JohnF

33 Plymouth engine confusion

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I have a 33 Plymouth 2 door sedan with a 189.9 ci engine or so I believe. I however don't find anything on the net about this engine. What I find listed is a 201, 218, 230. Can someone shed some light on the subject for me? I'm considering doing a flathead hop up but am confused about what parts I can use. :confused:

Thanks for any inlightenment.:D

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My Plymouth book shows the 1933 PC had the 189.8 C.I. engine that put out 70 horsepower. With the optional "red head" it would give 76 horsepower. Does your engine have the PC designation on the number pad?

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It's the Silver Dome PC so I'm pretty certain it's the 189.8. Just wondering if the other motor parts are interchangable.

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1933 is the first year for the six cylinder engine for Plymouth and is a bit different than all others. It even varied during the year. A quick summary off the top of my head, I might be forgetting something though...

1. They used three different setups for the oil pump and oil pressure relief valve during 1933. Along with a factory retrofit kit for the middle version. You will have to check your parts book against the engine number and look at the engine for a while to figure out what you have.

2. The late 1933 (with the oil pressure relief valve on the driver side of the block) and the 1934 engine blocks were basically the same. 1933/34 engines are slightly narrower than the 1935 and up blocks as they added the full length water jacket and water distribution tube in 1935. So head gaskets are 33/34 specific. However all the other gaskets (pan, valve covers, etc.) are the same for 1933 up through end of industrial production in the early 1970s.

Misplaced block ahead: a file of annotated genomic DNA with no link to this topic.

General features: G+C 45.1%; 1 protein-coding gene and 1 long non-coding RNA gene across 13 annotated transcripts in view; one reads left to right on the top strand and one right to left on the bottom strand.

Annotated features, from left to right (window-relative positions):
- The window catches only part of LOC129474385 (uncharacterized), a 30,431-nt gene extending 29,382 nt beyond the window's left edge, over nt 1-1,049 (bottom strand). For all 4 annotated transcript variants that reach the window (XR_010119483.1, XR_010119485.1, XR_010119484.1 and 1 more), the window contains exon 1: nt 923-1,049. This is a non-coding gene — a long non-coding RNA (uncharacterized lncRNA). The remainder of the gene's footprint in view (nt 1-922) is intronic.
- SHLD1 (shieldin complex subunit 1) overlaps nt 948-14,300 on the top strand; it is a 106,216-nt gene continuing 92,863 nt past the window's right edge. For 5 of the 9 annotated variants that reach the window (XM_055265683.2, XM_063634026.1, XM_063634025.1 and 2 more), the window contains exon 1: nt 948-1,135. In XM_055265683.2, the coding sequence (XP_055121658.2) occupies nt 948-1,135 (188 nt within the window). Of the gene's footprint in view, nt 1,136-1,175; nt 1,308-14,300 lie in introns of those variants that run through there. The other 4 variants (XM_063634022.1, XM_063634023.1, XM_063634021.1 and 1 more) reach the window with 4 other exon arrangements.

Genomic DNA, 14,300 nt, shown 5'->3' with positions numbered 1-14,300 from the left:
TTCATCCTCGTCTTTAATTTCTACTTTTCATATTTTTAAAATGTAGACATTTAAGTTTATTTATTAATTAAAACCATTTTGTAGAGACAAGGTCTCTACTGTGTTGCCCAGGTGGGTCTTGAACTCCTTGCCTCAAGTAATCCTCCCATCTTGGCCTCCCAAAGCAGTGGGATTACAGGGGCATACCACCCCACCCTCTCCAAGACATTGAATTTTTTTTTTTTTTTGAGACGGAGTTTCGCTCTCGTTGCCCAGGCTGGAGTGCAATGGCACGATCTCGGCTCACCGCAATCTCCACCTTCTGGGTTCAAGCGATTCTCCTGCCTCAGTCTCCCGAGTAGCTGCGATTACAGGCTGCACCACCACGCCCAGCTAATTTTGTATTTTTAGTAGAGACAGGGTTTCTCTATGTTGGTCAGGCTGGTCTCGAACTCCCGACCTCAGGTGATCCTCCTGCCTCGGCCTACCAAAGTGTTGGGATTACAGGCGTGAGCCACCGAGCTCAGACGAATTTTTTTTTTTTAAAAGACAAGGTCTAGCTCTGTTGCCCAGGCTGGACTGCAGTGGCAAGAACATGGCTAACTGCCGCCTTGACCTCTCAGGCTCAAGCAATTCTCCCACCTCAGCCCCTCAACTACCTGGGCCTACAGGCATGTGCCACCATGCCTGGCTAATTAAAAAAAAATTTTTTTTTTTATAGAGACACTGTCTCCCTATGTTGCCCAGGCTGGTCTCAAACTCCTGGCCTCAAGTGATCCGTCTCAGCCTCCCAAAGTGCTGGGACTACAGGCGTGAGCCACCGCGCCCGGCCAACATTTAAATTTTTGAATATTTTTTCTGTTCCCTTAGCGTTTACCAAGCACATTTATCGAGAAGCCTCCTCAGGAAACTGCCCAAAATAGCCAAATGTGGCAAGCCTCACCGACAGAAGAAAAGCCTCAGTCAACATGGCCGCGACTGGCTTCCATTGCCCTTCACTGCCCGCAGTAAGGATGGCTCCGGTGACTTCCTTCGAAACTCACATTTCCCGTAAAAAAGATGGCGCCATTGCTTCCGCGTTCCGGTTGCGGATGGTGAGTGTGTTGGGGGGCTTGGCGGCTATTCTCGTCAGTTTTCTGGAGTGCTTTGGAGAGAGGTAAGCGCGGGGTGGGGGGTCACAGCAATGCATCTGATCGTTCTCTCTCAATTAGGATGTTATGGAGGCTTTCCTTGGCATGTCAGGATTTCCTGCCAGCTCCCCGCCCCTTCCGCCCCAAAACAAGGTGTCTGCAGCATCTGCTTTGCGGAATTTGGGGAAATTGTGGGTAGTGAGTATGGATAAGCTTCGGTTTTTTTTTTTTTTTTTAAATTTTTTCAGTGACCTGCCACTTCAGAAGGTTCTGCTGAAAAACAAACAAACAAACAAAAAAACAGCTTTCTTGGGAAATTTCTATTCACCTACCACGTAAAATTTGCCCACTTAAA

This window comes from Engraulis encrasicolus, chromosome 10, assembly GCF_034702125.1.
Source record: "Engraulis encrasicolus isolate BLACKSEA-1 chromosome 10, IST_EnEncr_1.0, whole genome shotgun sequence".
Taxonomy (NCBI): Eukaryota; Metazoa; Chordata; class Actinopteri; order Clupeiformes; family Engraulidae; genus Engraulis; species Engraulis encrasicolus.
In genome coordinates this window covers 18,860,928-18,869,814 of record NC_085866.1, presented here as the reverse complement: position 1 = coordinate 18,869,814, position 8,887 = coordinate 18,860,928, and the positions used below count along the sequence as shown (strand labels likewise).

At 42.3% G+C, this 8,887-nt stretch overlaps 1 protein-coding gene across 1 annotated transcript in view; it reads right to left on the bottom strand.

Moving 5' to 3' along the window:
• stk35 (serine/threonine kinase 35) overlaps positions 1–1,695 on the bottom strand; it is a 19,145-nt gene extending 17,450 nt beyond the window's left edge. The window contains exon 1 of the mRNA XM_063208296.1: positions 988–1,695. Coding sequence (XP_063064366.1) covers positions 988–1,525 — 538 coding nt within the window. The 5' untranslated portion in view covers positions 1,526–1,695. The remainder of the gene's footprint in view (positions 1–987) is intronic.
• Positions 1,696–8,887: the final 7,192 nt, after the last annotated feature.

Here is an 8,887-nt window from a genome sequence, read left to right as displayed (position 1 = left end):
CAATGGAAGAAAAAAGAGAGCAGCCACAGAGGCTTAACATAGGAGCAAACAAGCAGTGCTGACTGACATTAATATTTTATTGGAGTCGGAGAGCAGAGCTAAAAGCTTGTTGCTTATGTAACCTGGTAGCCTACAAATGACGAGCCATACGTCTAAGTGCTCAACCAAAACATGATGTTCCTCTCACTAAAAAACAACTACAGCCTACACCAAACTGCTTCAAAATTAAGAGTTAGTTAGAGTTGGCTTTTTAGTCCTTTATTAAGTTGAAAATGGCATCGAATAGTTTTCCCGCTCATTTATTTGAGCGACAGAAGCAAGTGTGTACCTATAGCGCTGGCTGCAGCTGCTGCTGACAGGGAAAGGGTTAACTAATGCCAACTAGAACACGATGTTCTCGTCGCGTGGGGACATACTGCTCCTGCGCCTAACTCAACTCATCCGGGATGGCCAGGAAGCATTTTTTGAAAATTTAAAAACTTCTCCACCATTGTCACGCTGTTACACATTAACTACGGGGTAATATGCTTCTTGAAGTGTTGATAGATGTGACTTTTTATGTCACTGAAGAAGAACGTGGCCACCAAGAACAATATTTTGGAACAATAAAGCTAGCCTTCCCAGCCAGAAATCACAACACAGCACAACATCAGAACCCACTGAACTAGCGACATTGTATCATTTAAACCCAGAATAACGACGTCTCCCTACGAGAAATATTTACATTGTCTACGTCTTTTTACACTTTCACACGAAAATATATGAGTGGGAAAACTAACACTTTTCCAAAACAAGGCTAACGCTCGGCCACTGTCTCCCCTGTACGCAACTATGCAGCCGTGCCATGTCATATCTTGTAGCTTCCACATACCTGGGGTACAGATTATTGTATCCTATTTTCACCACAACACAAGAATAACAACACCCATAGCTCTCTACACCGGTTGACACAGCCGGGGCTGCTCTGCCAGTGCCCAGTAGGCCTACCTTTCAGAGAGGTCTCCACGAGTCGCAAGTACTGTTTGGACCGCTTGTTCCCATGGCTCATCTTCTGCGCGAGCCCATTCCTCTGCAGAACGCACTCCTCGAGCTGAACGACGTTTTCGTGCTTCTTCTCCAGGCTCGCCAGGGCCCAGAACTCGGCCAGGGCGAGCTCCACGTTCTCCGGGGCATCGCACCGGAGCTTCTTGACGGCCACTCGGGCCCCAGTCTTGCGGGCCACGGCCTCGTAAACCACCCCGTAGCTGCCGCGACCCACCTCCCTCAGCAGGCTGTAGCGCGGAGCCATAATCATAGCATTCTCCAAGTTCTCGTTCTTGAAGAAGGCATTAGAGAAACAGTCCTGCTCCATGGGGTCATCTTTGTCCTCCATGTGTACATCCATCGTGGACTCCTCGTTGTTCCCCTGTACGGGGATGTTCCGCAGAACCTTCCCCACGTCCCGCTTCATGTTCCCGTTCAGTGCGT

3. They stroked the engine in 1934 to 201, so the 1933 rods and crank are different than the later ones. But, as far as I know, you could use a 1934-41 crank and rods in a 1933 block if you wanted. I've left mine stock as I figure it will deal with higher RPMs better with a slightly shorter stroke.

4. 1933-41 189.8 and 201 engines used the same bearings and pistons. The 1942 218 changed that.

5. Water pump housings changed for 1934 and again for 1935. Same mounting hole pattern but the inlet to the block differs. You can make up your own backing plate to put a later water pump on. Or rebuild your water pump with readily available parts (internals were the same for many, many years). Arthur Gould does a great job on rebuilding these too.

6. It is possible to put a later engine into the 1933 but there is a clearance issue with the starter. The starter position was rotate outward a little when they went to the full length water jacket in 1935. I've seen some where the back of the starter was ground down. And another where an adaptor plate was made. If you feel so inclined to reduce your power, a 1933 engine can be bolted into replace the L-6 engine on any later Plymouth.

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P.S. A Google search for "1933 Plymouth" turns up, on third link my page at 1933 Plymouth DeLuxe Six which does show the 189.8 engine detail.

Is your car a PC, PCXX or PD? Serial number on the passenger door hinge post will tell for sure.

Does your car have an original interior and/or original paint? I'm trying to reconstruct the paint/trim codes for 1933 as Chrysler Historical does not have that.

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Based on engine # and serial # mine is a PCXX. While I'm not certain the car hasn't been repainted it was the same color if it was. There are areas that appear to have been repainted. The body is blue with the fenders and running board black. I believe the interior except for carpet is original. I will attempt to post some pics here shortly. Thanks for the info. It's already more than I've been able to find so far.

John

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P.S. should I buy the parts interchange book I see available on the net or Ebay? Will this help in my quest for info?

Thanks, John

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Based on engine # and serial # mine is a PCXX. While I'm not certain the car hasn't been repainted it was the same color if it was. There are areas that appear to have been repainted. The body is blue with the fenders and running board black. I believe the interior except for carpet is original. I will attempt to post some pics here shortly. Thanks for the info. It's already more than I've been able to find so far.

John